The Story of an Hour
In "The Story of an Hour," how you tell someone what happened is almost more important than what actually happened. The biggest concern isn't whether someone lives or dies, it's how you tell a person with a weak heart bad news without killing her. In other words, communication or news can be lethal. Surprising information doesn't just have the power to shock – it can actually kill someone. In this case, the surprise that a husband isn't dead after all is more deadly than a railroad accident. Ideas have to be communicated carefully, with preparation and delicacy. Otherwise, the listener may very well end up dead.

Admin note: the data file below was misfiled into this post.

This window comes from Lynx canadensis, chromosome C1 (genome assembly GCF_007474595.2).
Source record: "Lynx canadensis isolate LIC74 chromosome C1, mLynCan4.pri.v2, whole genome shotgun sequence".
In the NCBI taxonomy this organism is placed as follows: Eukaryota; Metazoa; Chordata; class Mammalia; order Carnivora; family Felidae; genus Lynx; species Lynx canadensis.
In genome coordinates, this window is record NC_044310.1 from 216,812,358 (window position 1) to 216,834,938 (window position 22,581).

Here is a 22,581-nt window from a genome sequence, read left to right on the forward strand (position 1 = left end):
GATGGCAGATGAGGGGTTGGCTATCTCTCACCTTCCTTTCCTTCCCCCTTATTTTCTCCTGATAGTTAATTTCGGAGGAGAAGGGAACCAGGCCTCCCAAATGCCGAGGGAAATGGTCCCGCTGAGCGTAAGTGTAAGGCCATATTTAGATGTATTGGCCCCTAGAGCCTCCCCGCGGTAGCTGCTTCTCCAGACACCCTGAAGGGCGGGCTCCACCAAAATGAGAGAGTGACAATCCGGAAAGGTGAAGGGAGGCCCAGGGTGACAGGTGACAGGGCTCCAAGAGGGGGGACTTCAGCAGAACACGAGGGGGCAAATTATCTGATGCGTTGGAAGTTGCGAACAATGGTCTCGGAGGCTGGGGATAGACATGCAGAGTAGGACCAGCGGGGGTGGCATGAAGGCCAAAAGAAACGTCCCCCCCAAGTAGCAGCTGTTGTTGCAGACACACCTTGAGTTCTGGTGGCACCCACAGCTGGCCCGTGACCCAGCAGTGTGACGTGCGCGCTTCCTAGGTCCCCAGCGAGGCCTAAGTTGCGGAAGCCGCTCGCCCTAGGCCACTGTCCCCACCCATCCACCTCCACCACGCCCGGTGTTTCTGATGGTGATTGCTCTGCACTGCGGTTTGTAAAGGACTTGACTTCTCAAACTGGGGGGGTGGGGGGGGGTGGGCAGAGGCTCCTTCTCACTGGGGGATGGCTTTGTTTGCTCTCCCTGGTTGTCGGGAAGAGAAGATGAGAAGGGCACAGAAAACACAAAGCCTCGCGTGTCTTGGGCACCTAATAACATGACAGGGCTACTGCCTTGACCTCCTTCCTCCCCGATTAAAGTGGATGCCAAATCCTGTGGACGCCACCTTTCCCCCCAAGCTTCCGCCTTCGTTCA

Questions About Language and Communication
- Do you think if Josephine and Richards hadn't been so careful in how they told Mrs. Mallard her husband had died, that Mrs. Mallard would have died of shock at the beginning of the story?
- Why does Josephine "whisper" at Mrs. Mallard's door instead of yelling?
- Why do bearers of bad news often end up being blamed for the news itself?
- We never hear Mr. Mallard speak during the story. What do you think the significance of that is?
Chew on This
If the Mallards had been better communicators throughout the marriage, perhaps the husband's shocking return from the dead wouldn't have killed his wife.
The fact that Mr. Mallard doesn't die, in spite of the fact that Richards got confirmation from a second source, reinforces the imperfection of any long-distance communication.